Dawn of the Planet of the Apes begins and ends with a look into Caesar’s eyes, the individual around whom this movie revolves. It is the look of someone who knows and accepts his destiny as a leader of his ‘people’. But for all the determination, pain and love we see in them, these eyes are not real; they’re millions of pixels composed and animated by the wizards at WETA, the company that created Gollum in The Lord of the Rings. Caesar may not be real, but the emotions being channeled through those computer-generated eyes and face are literally extrapolated from the very real acting of Andy Serkis, the amazing English actor who has transformed ‘performance-capture’ into a genuine sub-genre of acting. In 2003, there were already calls for Serkis’ work as Gollum to be recognized with a nomination for an acting Oscar, but the elderly purists at the Academy wouldn’t hear of it. In the ten years since then, Serkis has proven that his Gollum performance was not a ‘one-off’, by bringing to life King Kong (2005), Captain Haddock (The Adventures of Tintin, 2011), Gollum again (The Hobbit movies) and now Caesar.
As with the first film in the series (Rise of the Planet of the Apes, 2011), Caesar is surrounded by a top-notch acting cast, which brings this solid script to life. Jason Clarke, the Australian actor who is rapidly building an impressive body of work in supporting roles, plays Malcolm, a ‘regular guy’ who just wants to live and let live, to forget the past and build a new life with his teenage son Alexander (played by fellow Australian, Kodi Smit-McPhee) and his new partner Ellie (Keri Russell). Malcolm, Alex and Ellie are a part of a rag-tag community living in what remains of San Francisco, led by Dreyfus (Gary Oldman) a man who is also trying to escape the horrors of the last 10 years, following the global outbreak of the Simian flu. With the human community nearing the end of their stockpile of fuel, they are forced into the woods outside the city to try and get a hydro-electric power station working again. In the early part of the film, an exploratory party searching for the power station wanders into Caesar’s home turf and the rest of the movie deals with the explosive mixture that results from the coming together of these two peaceful communities.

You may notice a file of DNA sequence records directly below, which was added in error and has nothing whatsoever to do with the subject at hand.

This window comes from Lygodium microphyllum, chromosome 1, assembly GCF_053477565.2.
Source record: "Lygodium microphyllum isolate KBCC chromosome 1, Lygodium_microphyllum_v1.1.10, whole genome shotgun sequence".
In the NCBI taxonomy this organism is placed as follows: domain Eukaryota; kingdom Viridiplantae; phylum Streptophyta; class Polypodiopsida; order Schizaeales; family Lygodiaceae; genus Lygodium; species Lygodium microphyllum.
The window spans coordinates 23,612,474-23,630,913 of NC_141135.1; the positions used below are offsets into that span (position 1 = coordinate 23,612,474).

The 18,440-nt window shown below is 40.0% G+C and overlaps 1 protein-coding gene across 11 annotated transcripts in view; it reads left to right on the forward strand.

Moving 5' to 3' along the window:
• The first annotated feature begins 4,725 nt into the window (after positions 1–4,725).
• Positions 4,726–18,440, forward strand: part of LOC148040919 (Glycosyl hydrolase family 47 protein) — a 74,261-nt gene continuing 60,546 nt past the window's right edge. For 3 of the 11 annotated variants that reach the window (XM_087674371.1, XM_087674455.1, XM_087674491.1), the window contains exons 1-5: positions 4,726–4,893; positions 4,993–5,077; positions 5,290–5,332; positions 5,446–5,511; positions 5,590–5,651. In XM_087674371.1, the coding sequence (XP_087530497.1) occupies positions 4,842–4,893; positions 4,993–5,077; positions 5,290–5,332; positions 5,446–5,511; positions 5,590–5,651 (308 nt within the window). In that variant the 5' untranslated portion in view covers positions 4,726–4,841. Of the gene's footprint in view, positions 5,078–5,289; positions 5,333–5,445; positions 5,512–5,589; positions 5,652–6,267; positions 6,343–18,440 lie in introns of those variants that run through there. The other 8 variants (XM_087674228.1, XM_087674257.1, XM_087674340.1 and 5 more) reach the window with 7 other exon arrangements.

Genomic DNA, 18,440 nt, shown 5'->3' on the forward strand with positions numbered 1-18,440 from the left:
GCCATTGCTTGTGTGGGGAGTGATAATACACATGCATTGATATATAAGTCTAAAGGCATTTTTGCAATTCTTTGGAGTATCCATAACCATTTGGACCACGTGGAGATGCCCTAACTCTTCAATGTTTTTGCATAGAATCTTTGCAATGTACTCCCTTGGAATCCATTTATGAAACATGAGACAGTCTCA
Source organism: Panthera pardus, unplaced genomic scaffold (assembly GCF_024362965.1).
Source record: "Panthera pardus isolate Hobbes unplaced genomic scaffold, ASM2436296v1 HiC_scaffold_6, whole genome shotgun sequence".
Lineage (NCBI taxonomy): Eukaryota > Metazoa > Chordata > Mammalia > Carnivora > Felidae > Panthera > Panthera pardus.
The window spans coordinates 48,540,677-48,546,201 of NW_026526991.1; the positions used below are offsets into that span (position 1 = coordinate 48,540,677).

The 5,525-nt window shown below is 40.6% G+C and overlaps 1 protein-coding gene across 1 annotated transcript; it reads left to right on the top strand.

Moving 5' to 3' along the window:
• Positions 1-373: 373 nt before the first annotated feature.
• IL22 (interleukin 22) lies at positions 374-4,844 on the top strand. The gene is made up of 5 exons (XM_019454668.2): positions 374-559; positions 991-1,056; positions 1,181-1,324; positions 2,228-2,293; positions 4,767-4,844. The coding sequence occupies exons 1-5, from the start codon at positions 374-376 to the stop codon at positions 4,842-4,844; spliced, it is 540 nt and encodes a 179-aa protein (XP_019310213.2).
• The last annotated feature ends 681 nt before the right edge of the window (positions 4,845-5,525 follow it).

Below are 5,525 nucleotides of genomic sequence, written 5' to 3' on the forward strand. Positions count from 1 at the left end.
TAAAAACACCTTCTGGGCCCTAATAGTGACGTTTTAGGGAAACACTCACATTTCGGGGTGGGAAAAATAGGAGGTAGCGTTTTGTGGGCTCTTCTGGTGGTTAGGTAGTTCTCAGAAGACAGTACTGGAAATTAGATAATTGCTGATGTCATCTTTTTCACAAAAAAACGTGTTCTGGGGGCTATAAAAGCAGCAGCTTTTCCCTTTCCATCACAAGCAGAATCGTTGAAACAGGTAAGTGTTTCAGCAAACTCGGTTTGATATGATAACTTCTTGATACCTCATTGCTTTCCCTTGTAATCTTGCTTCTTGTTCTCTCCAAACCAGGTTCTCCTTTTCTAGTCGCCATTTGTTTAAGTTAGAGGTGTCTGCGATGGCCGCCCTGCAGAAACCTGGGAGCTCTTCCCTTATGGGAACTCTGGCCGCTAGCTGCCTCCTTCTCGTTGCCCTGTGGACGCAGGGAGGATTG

Caesar tries to balance his group’s hatred of humans (many of the apes are escaped test subjects from human labs) with his own tender memories of living with humans as an infant. This leads to a challenge of his authority from within his band and drives the two communities into full-scale conflict. How Caesar deals with this situation plays out like a plot from a Coppola or Scorsese film. The real message of the film however is that the apes, for all their utopian dreams, are no different from the humans they mistrust…and how could they be, if more than 95% of our DNA is the same!
I am curious to know how many more films can be made in this prequel series. For those who have seen the original 1968 film (or the technically superior but soulless 2001 remake), we know that this does not end well for the humans. But that dire fate lies thousands of years in the distant future, whereas this new series of prequels traces the early years of the simian uprising and has the scope to go on for another couple of films. I guess the films will cover the story arc of the life of Caesar and of how the foundations of his empire were built. Certainly, the first two films in the series rank as among the most intelligent and well-made scifi films of modern times.
As for Andy Serkis, we will next see him, or rather his on-screen avatar, in unspecified roles in Star Wars: Episode VII and Avengers: Age of Ultron before he returns as the lead in the next Planet of the Apes film in July 2016.